Dr. Luseno has over 20 years of experience conducting research in the US and in a number of sub-Saharan African countries. Her academic training includes a PhD in public health (i.e., maternal and child health, and health behavior and education) from UNC Gillings School of Global Public Health. She also has a BSc and MSc in applied economics from Egerton University, Kenya, and University of Wisconsin at Madison, respectively.
Dr. Luseno has coordinated and directed several NIH- and CDC-funded community-based studies among marginalized and underserved youth and adults. These include randomized controlled trials (RCTs) to adapt and to determine the effectiveness and cost-effectiveness of HIV prevention interventions to reduce HIV risk behaviors, substance use, and victimization. She was the PI on a completed NIH-funded R21 study that examined adolescent HIV prevalence, use of HIV health related services, and barriers and facilitators to accessing care in Kenya, including among pregnant and parenting adolescents and young adults living with HIV.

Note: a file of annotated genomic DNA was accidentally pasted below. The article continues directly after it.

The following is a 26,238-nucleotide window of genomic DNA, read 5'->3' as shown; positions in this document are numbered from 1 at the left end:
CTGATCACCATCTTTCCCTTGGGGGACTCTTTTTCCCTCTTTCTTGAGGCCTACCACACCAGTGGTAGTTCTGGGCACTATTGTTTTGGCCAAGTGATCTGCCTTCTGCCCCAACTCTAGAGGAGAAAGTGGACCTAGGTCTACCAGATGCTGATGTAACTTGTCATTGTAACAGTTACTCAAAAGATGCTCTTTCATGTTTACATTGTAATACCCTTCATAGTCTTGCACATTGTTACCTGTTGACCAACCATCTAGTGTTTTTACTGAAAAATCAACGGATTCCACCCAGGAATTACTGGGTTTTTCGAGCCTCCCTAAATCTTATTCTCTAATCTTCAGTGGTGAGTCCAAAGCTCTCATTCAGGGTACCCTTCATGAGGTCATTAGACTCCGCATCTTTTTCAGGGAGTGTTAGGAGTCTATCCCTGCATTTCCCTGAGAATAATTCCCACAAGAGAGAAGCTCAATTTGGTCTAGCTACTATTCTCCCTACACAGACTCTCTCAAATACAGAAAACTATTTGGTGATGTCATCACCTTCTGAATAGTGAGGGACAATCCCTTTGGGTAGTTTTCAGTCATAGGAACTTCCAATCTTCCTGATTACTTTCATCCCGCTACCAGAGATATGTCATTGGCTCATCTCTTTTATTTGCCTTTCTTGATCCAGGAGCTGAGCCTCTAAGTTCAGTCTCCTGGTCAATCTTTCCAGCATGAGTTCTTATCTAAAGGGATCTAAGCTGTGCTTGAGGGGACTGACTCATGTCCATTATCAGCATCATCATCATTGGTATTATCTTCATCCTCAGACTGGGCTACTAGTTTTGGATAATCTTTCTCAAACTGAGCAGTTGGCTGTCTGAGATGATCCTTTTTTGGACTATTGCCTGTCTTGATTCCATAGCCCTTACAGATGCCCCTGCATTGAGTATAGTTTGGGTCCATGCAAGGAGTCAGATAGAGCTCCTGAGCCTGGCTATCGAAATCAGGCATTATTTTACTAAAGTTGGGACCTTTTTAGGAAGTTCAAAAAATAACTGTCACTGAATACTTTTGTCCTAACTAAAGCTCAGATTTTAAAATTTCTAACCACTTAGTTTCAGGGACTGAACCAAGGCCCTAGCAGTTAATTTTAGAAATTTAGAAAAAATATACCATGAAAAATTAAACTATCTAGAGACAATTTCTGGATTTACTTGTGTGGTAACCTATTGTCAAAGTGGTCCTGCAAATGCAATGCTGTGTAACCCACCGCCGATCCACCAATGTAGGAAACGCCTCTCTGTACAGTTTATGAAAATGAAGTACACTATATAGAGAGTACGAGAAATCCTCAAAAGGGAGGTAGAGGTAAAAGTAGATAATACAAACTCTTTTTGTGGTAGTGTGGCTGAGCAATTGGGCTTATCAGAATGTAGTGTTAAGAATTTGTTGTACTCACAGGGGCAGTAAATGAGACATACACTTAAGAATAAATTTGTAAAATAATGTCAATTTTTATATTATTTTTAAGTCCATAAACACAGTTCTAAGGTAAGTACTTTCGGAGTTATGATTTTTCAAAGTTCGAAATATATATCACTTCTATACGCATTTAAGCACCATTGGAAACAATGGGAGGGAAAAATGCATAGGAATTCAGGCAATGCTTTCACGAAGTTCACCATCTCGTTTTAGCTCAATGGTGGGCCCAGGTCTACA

She also served as key personnel on two completed NIH-funded RCTs in Kenya and Zimbabwe to test school support as HIV prevention among orphan adolescents and a supplement to the Zimbabwe RCT to examine cost-effectiveness of the intervention. Furthermore, she evaluated a large cash transfer program in Malawi and a PEPFAR-funded prevention of mother-to-child transmission of HIV program in Tanzania.
Currently, she is the Principal Investigator (PI) on an NIH-funded R01 grant being conducted in Kenya to examine ethical issues in the conduct of HIV research with adolescents and on an associated supplemental grant to examine ethical issues in the implementation of voluntary medical male circumcision (VMMC) as an HIV prevention strategy among adolescents. She is also the HIV lead on a study funded by the Office of Women’s Health (OWH) to enhance HIV and IPV screening, prevention, and response among at-risk women in Kentucky.